Carfax vehicle-history reports aim to expose any hidden faults in used cars, such as damage from crashes. Seattle-based startup Recurrent now plans to provide a similar service focusing specifically on EV battery health.
“Battery health is the new odometer for electric vehicles, and we’re bringing transparency to it,” Recurrent CEO Scott Case said in a statement.
Recurrent, which just completed a $ 3.5 million seed funding round, plans to offer third-party reports of battery condition and expected lifespan, the startup said in September. To do that, it will rely on EV drivers to provide data from their cars, which is analyzed by a predictive algorithm.
The startup claims to have a large enough data set to predict future battery life of used cars with this method. It says it’s already collected over one million data points from 2,500 drivers.
Drivers who opt into data collection must download an app, and have a supported vehicle with an active connected-services account.
2015 Chevrolet Spark EV
As of July 2020, Recurrent supported the Tesla Model S, Model X, and Model 3; Nissan Leaf (2016 model year and later); BMW i3 (2017 model year and later); BMW i8; BMW 5 Series and 3 Series plug-in hybrids, Ford Fusion Energi (2019 model year and later); Chevrolet Volt, Bolt EV, and Spark EV; Volkswagen e-Golf; Jaguar I-Pace; Chrysler Pacifica Hybrid; and the Audi E-Tron and A3 E-Tron.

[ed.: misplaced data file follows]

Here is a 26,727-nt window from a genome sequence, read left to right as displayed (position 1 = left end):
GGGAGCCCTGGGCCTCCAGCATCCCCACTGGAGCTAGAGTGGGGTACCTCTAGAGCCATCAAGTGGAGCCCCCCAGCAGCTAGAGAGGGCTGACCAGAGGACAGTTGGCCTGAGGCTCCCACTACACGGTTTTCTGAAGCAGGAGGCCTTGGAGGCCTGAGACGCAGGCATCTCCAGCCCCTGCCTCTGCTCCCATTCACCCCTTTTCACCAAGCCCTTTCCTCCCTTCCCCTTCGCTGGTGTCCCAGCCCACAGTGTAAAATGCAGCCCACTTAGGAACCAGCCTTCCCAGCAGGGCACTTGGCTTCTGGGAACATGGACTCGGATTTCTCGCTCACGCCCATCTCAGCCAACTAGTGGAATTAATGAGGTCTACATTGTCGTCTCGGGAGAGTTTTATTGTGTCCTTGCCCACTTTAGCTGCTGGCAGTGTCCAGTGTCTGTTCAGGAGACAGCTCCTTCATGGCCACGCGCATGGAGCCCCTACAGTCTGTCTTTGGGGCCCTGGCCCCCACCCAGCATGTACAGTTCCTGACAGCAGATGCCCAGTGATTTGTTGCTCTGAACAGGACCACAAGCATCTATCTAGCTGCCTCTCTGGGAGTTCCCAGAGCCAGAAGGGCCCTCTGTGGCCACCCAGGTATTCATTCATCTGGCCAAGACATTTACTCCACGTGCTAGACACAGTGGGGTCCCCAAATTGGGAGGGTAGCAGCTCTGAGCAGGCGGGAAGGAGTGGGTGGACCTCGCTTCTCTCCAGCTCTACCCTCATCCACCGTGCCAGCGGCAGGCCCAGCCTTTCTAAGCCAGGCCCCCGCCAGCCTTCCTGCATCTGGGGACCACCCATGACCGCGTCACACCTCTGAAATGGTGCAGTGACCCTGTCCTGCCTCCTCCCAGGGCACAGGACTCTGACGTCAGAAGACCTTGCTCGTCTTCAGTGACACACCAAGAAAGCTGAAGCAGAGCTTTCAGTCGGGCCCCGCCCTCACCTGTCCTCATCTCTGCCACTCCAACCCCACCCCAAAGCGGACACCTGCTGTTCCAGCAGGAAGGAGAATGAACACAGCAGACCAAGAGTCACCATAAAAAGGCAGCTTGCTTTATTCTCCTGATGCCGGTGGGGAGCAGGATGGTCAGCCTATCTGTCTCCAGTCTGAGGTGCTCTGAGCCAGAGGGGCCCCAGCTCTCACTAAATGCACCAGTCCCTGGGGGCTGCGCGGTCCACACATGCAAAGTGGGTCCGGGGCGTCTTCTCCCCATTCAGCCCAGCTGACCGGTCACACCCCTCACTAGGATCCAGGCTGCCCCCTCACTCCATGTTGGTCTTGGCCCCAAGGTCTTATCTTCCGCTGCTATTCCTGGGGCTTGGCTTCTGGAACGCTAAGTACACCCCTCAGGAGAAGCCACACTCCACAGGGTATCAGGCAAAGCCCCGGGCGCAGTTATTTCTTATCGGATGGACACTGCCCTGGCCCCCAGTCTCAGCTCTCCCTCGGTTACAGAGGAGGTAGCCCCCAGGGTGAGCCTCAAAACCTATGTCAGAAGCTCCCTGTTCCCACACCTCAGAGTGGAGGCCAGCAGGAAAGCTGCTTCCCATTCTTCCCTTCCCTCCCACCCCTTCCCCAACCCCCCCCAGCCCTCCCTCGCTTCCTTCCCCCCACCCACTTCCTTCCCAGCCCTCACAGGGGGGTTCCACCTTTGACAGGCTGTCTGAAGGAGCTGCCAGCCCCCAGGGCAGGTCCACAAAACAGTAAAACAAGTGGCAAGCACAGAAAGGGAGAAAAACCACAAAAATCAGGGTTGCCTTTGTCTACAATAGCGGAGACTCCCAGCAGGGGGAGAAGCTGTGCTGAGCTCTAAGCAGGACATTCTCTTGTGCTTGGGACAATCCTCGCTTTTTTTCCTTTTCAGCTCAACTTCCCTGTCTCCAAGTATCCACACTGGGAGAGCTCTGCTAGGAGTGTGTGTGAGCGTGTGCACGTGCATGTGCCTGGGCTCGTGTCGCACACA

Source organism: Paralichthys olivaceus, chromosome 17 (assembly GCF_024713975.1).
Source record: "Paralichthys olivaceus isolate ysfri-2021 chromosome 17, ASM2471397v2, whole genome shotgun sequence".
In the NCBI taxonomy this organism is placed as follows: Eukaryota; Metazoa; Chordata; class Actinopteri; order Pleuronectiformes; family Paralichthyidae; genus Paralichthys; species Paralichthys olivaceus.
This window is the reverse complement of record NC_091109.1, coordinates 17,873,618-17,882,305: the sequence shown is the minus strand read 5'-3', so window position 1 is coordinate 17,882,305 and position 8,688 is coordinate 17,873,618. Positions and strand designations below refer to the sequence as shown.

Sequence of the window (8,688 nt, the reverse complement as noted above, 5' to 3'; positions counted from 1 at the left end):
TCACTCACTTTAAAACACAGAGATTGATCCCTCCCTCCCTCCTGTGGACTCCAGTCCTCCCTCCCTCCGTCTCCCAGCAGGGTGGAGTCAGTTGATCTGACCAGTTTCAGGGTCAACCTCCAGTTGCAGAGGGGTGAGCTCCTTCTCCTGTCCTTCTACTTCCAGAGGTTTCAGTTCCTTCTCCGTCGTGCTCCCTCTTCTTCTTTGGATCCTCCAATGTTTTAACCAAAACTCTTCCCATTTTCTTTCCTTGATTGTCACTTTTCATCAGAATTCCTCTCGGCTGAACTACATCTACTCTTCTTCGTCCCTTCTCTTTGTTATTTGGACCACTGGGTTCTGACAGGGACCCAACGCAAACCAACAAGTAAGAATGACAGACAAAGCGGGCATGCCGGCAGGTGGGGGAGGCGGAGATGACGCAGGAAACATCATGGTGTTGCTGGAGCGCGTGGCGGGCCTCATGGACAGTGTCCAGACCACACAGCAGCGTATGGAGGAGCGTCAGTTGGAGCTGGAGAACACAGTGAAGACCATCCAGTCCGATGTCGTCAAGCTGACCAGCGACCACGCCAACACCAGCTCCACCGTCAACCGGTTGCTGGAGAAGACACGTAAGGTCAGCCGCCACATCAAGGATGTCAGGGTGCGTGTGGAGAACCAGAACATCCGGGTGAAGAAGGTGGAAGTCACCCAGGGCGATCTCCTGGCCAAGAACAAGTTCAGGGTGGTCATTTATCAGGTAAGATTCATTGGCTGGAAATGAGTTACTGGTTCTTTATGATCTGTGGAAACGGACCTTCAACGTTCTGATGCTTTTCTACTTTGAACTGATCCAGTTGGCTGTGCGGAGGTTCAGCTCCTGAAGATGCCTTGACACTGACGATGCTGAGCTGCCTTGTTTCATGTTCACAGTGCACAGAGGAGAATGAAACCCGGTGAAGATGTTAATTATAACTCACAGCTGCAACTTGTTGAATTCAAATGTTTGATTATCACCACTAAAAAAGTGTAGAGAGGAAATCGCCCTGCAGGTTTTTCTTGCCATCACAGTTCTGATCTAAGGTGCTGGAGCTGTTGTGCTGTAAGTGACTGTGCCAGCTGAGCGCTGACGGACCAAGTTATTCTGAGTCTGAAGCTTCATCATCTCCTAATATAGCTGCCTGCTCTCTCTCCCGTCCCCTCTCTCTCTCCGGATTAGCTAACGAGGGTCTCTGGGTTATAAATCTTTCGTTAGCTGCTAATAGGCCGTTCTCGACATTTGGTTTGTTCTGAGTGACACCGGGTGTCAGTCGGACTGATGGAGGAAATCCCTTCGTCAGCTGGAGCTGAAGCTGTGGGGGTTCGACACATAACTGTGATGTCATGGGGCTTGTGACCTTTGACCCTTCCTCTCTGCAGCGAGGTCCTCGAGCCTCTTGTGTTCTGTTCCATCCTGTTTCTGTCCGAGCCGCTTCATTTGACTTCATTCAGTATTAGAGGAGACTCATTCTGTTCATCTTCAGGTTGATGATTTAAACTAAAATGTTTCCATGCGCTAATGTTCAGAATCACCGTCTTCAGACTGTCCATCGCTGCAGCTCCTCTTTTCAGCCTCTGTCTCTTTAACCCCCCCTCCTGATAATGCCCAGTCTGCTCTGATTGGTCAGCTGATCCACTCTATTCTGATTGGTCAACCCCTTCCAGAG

Case told Green Car Reports that the company is offering the service to individuals at no charge (outside of the expense of the data connection), but for dealers, it’s a monthly subscription to cover their EV inventory—and potential inventory—for their customers.
Recurrent’s battery-health reports could be particularly useful at the present time.
EVs that have been parked for the pandemic might for instance have very low miles, but depending on how they’ve been charged (or not) in the interim, this can be a very bad thing for their batteries. Hyundai released some tips earlier this year, advising drivers to, among other things, charge frequently to avoid letting it get below 20%, which can be detrimental to battery health.
Fast-charging can accelerate the degradation of EV batteries, although researchers continue to work on new control algorithms that might accomplish the rate without the wear.
An earlier study based on the Nissan Leaf suggested that overall miles driven is still a very important factor in battery life.